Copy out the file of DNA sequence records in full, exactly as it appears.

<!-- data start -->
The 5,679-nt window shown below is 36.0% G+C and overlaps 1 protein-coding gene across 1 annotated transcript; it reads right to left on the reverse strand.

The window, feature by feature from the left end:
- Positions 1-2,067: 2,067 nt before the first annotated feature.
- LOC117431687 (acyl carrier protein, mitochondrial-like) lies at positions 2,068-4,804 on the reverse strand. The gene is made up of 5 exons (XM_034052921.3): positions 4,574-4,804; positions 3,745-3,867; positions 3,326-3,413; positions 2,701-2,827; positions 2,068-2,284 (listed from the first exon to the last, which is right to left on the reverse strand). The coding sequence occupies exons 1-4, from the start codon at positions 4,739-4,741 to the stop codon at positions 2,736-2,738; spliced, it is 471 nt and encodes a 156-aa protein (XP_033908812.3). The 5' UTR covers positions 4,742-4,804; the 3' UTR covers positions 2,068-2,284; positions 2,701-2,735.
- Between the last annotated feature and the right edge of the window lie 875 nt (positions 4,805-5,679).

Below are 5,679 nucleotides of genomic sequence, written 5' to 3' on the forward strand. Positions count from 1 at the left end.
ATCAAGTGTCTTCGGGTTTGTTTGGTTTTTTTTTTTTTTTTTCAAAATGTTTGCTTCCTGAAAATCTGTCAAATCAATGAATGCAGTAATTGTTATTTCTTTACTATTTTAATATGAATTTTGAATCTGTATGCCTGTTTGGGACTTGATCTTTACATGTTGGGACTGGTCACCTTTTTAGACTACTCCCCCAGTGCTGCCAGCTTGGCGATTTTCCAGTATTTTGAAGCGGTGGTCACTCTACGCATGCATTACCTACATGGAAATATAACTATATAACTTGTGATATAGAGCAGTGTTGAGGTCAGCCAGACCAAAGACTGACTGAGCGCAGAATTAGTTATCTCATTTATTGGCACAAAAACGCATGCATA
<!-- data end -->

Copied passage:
The 5,679-nt window shown below is 36.0% G+C and overlaps 1 protein-coding gene across 1 annotated transcript; it reads right to left on the reverse strand.

The window, feature by feature from the left end:
- Positions 1-2,067: 2,067 nt before the first annotated feature.
- LOC117431687 (acyl carrier protein, mitochondrial-like) lies at positions 2,068-4,804 on the reverse strand. The gene is made up of 5 exons (XM_034052921.3): positions 4,574-4,804; positions 3,745-3,867; positions 3,326-3,413; positions 2,701-2,827; positions 2,068-2,284 (listed from the first exon to the last, which is right to left on the reverse strand). The coding sequence occupies exons 1-4, from the start codon at positions 4,739-4,741 to the stop codon at positions 2,736-2,738; spliced, it is 471 nt and encodes a 156-aa protein (XP_033908812.3). The 5' UTR covers positions 4,742-4,804; the 3' UTR covers positions 2,068-2,284; positions 2,701-2,735.
- Between the last annotated feature and the right edge of the window lie 875 nt (positions 4,805-5,679).

Below are 5,679 nucleotides of genomic sequence, written 5' to 3' on the forward strand. Positions count from 1 at the left end.
ATCAAGTGTCTTCGGGTTTGTTTGGTTTTTTTTTTTTTTTTTCAAAATGTTTGCTTCCTGAAAATCTGTCAAATCAATGAATGCAGTAATTGTTATTTCTTTACTATTTTAATATGAATTTTGAATCTGTATGCCTGTTTGGGACTTGATCTTTACATGTTGGGACTGGTCACCTTTTTAGACTACTCCCCCAGTGCTGCCAGCTTGGCGATTTTCCAGTATTTTGAAGCGGTGGTCACTCTACGCATGCATTACCTACATGGAAATATAACTATATAACTTGTGATATAGAGCAGTGTTGAGGTCAGCCAGACCAAAGACTGACTGAGCGCAGAATTAGTTATCTCATTTATTGGCACAAAAACGCATGCATA